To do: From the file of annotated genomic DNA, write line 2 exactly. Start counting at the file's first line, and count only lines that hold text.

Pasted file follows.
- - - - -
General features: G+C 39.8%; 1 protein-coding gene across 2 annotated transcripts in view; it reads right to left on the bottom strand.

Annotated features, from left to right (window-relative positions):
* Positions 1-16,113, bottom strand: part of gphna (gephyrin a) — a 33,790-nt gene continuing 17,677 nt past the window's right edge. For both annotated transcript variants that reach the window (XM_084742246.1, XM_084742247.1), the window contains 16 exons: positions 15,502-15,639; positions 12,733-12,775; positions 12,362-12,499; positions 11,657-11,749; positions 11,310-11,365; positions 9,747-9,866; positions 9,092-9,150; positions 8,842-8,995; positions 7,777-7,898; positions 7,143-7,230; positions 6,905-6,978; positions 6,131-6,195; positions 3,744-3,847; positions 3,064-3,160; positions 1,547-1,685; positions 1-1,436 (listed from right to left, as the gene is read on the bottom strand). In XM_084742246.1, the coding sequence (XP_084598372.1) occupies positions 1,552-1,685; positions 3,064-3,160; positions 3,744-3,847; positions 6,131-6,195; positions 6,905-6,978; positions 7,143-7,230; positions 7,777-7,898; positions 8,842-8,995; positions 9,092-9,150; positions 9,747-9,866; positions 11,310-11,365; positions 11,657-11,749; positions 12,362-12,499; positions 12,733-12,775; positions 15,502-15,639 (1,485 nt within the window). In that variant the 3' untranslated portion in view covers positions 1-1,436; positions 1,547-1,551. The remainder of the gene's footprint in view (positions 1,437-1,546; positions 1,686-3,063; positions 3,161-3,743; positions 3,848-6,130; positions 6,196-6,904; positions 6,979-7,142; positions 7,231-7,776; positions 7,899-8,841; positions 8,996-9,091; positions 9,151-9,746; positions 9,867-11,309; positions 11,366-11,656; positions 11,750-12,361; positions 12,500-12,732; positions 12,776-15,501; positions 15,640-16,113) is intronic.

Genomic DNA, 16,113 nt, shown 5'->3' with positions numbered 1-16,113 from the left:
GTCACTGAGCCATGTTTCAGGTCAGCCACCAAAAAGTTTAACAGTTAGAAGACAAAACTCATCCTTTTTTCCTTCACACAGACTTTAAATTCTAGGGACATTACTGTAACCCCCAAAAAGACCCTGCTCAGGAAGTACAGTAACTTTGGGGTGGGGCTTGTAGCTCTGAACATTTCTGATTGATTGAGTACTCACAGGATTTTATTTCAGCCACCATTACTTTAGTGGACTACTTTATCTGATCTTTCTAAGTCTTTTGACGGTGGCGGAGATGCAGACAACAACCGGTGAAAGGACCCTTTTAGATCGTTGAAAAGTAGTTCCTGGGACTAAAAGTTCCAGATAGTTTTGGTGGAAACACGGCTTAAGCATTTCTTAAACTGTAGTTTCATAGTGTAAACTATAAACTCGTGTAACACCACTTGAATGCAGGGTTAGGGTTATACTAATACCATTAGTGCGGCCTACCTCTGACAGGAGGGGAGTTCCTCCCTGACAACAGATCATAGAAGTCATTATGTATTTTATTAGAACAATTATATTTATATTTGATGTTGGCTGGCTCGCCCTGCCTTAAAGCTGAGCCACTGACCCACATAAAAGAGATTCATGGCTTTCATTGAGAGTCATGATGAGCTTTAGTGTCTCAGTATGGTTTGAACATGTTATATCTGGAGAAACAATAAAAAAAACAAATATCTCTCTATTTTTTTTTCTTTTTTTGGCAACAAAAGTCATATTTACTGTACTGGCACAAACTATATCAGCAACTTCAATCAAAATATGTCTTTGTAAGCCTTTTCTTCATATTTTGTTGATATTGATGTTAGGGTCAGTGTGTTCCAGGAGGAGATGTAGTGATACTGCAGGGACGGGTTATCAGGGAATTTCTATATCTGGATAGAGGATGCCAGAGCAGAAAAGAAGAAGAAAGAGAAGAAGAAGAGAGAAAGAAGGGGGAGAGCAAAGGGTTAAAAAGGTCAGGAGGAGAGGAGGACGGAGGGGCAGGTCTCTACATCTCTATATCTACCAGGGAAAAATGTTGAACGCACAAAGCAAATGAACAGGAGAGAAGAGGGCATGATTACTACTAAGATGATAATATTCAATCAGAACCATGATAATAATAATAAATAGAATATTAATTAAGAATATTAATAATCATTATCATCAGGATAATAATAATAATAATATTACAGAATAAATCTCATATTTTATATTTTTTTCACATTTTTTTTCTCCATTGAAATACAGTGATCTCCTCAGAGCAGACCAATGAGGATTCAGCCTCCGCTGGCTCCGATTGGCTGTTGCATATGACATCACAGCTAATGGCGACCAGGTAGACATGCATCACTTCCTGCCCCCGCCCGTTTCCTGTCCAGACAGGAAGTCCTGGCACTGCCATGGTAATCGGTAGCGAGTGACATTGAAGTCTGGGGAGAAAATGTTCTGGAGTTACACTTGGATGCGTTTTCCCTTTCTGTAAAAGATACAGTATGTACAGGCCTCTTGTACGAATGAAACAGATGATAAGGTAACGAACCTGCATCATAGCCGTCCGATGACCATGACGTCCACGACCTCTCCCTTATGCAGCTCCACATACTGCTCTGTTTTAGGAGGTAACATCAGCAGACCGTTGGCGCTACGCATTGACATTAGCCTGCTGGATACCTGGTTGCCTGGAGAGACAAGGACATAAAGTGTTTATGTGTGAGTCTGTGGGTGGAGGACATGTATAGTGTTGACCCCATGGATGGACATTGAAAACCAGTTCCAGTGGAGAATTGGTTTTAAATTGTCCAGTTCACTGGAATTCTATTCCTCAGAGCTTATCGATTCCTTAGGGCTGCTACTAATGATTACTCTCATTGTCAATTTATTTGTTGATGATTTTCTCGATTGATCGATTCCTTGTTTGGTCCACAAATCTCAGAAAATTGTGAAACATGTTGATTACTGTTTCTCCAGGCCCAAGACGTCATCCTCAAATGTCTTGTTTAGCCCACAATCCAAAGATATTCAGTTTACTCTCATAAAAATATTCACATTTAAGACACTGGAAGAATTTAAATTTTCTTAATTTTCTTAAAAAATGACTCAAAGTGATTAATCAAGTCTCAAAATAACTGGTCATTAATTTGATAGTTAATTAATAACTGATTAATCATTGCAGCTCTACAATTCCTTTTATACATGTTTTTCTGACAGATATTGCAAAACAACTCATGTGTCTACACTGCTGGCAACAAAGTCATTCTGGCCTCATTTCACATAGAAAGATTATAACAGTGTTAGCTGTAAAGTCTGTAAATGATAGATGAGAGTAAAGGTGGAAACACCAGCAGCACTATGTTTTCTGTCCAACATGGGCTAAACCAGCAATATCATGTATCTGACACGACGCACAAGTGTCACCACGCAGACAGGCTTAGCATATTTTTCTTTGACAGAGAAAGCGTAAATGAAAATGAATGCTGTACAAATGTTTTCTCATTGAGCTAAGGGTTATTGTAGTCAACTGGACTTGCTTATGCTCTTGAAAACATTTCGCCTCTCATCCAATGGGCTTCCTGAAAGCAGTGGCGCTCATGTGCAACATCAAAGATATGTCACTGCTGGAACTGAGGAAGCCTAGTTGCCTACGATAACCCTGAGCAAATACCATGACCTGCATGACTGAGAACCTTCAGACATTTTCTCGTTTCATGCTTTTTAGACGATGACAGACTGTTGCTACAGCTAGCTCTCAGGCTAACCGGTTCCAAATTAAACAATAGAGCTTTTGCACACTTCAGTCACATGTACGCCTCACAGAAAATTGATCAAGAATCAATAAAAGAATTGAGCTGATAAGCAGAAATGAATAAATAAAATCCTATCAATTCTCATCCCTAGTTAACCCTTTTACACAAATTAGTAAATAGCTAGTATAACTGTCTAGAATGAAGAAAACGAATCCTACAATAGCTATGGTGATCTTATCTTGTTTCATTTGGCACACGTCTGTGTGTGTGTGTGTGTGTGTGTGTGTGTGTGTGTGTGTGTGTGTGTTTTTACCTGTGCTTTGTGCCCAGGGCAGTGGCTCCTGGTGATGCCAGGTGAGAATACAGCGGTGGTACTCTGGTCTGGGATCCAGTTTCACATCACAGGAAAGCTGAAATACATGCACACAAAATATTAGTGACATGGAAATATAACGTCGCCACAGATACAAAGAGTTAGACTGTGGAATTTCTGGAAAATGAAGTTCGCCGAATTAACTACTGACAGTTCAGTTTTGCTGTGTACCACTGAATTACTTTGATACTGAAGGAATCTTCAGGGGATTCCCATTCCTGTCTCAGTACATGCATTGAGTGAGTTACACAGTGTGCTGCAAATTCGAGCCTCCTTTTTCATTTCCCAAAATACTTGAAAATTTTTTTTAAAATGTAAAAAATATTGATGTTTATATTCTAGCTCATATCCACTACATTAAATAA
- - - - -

Annotated features, from left to right (window-relative positions):